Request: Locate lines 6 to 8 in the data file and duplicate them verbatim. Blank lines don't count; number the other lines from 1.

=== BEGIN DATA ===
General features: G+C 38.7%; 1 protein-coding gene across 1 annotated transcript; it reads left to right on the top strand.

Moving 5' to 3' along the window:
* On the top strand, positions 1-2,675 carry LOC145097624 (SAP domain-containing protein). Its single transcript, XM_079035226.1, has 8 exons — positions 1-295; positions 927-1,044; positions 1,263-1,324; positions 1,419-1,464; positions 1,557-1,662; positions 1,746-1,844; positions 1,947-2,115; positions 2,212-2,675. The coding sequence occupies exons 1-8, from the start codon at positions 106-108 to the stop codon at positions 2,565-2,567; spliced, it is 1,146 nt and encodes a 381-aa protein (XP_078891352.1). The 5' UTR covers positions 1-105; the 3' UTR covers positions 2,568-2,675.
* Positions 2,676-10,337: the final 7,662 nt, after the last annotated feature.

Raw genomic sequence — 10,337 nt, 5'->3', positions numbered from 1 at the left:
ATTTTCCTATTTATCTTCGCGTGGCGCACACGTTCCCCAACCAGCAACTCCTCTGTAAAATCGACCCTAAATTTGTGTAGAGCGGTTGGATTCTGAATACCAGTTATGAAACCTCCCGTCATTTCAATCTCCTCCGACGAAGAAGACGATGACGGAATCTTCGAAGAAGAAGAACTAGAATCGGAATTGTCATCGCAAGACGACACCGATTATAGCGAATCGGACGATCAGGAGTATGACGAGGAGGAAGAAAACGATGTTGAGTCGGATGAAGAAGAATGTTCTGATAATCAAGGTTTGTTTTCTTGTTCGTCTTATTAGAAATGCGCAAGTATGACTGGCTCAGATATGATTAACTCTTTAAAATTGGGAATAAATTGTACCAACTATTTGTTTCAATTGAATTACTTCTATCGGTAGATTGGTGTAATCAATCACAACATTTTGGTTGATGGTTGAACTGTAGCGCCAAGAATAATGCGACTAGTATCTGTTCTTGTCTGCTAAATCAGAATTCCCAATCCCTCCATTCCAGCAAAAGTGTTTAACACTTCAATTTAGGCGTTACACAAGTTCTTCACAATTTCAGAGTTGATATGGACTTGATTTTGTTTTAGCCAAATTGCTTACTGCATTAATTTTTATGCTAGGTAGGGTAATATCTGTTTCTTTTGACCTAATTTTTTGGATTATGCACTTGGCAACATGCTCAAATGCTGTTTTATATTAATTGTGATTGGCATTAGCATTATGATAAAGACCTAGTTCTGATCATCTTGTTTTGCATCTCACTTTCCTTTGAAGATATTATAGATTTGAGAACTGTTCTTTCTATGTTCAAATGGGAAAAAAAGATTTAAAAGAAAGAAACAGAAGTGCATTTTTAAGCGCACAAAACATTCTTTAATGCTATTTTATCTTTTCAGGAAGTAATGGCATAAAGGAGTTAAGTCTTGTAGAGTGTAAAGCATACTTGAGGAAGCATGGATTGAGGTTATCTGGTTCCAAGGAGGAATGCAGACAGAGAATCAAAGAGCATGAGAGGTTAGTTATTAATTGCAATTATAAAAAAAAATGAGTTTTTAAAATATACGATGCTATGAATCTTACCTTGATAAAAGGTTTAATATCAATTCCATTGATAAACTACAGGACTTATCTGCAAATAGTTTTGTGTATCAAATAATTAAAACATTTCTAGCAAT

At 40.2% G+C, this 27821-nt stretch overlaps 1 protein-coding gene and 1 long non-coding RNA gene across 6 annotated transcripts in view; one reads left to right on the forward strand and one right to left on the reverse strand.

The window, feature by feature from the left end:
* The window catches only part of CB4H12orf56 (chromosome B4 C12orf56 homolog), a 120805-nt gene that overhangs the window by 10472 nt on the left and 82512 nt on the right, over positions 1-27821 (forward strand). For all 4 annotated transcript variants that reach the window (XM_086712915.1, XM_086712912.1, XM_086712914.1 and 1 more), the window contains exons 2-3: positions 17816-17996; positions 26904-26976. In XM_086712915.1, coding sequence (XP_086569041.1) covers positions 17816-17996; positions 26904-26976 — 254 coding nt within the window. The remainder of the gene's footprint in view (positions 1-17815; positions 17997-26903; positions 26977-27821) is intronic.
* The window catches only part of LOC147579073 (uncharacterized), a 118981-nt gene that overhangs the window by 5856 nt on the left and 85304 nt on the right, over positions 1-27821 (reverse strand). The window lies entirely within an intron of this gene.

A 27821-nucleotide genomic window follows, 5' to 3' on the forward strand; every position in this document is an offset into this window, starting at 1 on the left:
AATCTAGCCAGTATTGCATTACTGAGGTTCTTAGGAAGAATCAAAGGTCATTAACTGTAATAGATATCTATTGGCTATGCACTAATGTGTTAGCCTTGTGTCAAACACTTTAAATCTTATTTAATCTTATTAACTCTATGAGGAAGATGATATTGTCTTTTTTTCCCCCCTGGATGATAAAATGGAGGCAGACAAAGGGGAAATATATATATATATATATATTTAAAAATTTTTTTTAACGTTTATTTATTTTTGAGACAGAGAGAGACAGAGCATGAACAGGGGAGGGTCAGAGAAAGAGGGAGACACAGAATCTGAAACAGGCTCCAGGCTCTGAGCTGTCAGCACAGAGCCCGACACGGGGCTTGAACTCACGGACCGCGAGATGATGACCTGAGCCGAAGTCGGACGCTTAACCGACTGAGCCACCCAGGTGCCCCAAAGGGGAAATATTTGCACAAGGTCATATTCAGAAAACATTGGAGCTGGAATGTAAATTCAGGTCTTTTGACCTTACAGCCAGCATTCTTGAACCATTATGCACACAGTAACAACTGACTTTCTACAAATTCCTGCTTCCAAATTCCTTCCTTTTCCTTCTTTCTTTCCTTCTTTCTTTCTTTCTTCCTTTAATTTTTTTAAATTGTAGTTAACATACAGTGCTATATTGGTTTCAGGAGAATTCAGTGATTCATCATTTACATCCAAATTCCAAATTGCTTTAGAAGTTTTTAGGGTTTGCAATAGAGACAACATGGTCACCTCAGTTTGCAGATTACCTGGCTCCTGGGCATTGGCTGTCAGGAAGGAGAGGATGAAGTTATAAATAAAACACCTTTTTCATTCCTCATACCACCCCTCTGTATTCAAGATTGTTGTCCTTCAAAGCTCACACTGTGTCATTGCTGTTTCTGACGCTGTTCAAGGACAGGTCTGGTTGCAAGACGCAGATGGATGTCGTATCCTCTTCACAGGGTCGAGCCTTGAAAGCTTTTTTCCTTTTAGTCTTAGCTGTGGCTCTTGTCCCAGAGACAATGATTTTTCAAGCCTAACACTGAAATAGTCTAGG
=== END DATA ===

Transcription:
ATTTTCCTATTTATCTTCGCGTGGCGCACACGTTCCCCAACCAGCAACTCCTCTGTAAAATCGACCCTAAATTTGTGTAGAGCGGTTGGATTCTGAATACCAGTTATGAAACCTCCCGTCATTTCAATCTCCTCCGACGAAGAAGACGATGACGGAATCTTCGAAGAAGAAGAACTAGAATCGGAATTGTCATCGCAAGACGACACCGATTATAGCGAATCGGACGATCAGGAGTATGACGAGGAGGAAGAAAACGATGTTGAGTCGGATGAAGAAGAATGTTCTGATAATCAAGGTTTGTTTTCTTGTTCGTCTTATTAGAAATGCGCAAGTATGACTGGCTCAGATATGATTAACTCTTTAAAATTGGGAATAAATTGTACCAACTATTTGTTTCAATTGAATTACTTCTATCGGTAGATTGGTGTAATCAATCACAACATTTTGGTTGATGGTTGAACTGTAGCGCCAAGAATAATGCGACTAGTATCTGTTCTTGTCTGCTAAATCAGAATTCCCAATCCCTCCATTCCAGCAAAAGTGTTTAACACTTCAATTTAGGCGTTACACAAGTTCTTCACAATTTCAGAGTTGATATGGACTTGATTTTGTTTTAGCCAAATTGCTTACTGCATTAATTTTTATGCTAGGTAGGGTAATATCTGTTTCTTTTGACCTAATTTTTTGGATTATGCACTTGGCAACATGCTCAAATGCTGTTTTATATTAATTGTGATTGGCATTAGCATTATGATAAAGACCTAGTTCTGATCATCTTGTTTTGCATCTCACTTTCCTTTGAAGATATTATAGATTTGAGAACTGTTCTTTCTATGTTCAAATGGGAAAAAAAGATTTAAAAGAAAGAAACAGAAGTGCATTTTTAAGCGCACAAAACATTCTTTAATGCTATTTTATCTTTTCAGGAAGTAATGGCATAAAGGAGTTAAGTCTTGTAGAGTGTAAAGCATACTTGAGGAAGCATGGATTGAGGTTATCTGGTTCCAAGGAGGAATGCAGACAGAGAATCAAAGAGCATGAGAGGTTAGTTATTAATTGCAATTATAAAAAAAAATGAGTTTTTAAAATATACGATGCTATGAATCTTACCTTGATAAAAGGTTTAATATCAATTCCATTGATAAACTACAGGACTTATCTGCAAATAGTTTTGTGTATCAAATAATTAAAACATTTCTAGCAAT

At 40.2% G+C, this 27821-nt stretch overlaps 1 protein-coding gene and 1 long non-coding RNA gene across 6 annotated transcripts in view; one reads left to right on the forward strand and one right to left on the reverse strand.

The window, feature by feature from the left end: